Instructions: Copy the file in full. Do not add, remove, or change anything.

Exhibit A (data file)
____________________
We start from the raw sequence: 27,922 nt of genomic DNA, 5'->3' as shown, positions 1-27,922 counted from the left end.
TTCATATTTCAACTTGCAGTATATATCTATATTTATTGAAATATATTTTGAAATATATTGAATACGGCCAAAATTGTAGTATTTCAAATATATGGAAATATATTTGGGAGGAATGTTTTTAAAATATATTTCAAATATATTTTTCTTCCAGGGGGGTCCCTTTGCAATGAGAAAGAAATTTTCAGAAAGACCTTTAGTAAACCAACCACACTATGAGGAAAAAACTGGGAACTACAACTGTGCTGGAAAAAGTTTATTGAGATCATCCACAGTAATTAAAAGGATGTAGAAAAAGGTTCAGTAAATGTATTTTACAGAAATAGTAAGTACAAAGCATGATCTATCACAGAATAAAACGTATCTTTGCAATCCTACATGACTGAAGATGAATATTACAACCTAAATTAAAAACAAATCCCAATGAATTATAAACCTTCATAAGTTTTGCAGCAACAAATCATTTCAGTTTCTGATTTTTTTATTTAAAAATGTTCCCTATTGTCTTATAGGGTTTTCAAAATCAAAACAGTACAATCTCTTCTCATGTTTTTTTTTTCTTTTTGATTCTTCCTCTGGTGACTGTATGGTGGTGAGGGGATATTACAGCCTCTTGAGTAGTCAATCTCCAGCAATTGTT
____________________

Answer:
We start from the raw sequence: 27,922 nt of genomic DNA, 5'->3' as shown, positions 1-27,922 counted from the left end.
TTCATATTTCAACTTGCAGTATATATCTATATTTATTGAAATATATTTTGAAATATATTGAATACGGCCAAAATTGTAGTATTTCAAATATATGGAAATATATTTGGGAGGAATGTTTTTAAAATATATTTCAAATATATTTTTCTTCCAGGGGGGTCCCTTTGCAATGAGAAAGAAATTTTCAGAAAGACCTTTAGTAAACCAACCACACTATGAGGAAAAAACTGGGAACTACAACTGTGCTGGAAAAAGTTTATTGAGATCATCCACAGTAATTAAAAGGATGTAGAAAAAGGTTCAGTAAATGTATTTTACAGAAATAGTAAGTACAAAGCATGATCTATCACAGAATAAAACGTATCTTTGCAATCCTACATGACTGAAGATGAATATTACAACCTAAATTAAAAACAAATCCCAATGAATTATAAACCTTCATAAGTTTTGCAGCAACAAATCATTTCAGTTTCTGATTTTTTTATTTAAAAATGTTCCCTATTGTCTTATAGGGTTTTCAAAATCAAAACAGTACAATCTCTTCTCATGTTTTTTTTTTCTTTTTGATTCTTCCTCTGGTGACTGTATGGTGGTGAGGGGATATTACAGCCTCTTGAGTAGTCAATCTCCAGCAATTGTT